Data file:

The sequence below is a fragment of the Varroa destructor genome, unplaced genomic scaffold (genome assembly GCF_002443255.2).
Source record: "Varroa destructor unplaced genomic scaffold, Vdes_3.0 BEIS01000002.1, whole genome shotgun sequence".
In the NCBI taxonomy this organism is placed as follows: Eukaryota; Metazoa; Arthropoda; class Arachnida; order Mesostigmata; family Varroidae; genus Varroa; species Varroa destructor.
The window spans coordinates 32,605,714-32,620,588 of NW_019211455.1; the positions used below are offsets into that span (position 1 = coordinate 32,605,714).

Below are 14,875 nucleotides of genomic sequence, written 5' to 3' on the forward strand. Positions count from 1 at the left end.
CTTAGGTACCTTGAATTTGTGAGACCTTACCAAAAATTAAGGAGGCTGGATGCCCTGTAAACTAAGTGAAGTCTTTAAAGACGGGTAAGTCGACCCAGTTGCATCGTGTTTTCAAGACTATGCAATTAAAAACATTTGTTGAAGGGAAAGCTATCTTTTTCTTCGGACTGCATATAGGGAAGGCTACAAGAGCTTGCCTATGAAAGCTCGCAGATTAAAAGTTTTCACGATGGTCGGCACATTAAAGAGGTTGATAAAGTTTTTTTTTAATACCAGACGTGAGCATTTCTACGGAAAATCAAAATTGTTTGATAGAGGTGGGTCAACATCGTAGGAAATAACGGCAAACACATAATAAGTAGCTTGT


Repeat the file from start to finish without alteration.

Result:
The sequence below is a fragment of the Varroa destructor genome, unplaced genomic scaffold (genome assembly GCF_002443255.2).
Source record: "Varroa destructor unplaced genomic scaffold, Vdes_3.0 BEIS01000002.1, whole genome shotgun sequence".
In the NCBI taxonomy this organism is placed as follows: Eukaryota; Metazoa; Arthropoda; class Arachnida; order Mesostigmata; family Varroidae; genus Varroa; species Varroa destructor.
The window spans coordinates 32,605,714-32,620,588 of NW_019211455.1; the positions used below are offsets into that span (position 1 = coordinate 32,605,714).

Below are 14,875 nucleotides of genomic sequence, written 5' to 3' on the forward strand. Positions count from 1 at the left end.
CTTAGGTACCTTGAATTTGTGAGACCTTACCAAAAATTAAGGAGGCTGGATGCCCTGTAAACTAAGTGAAGTCTTTAAAGACGGGTAAGTCGACCCAGTTGCATCGTGTTTTCAAGACTATGCAATTAAAAACATTTGTTGAAGGGAAAGCTATCTTTTTCTTCGGACTGCATATAGGGAAGGCTACAAGAGCTTGCCTATGAAAGCTCGCAGATTAAAAGTTTTCACGATGGTCGGCACATTAAAGAGGTTGATAAAGTTTTTTTTTAATACCAGACGTGAGCATTTCTACGGAAAATCAAAATTGTTTGATAGAGGTGGGTCAACATCGTAGGAAATAACGGCAAACACATAATAAGTAGCTTGT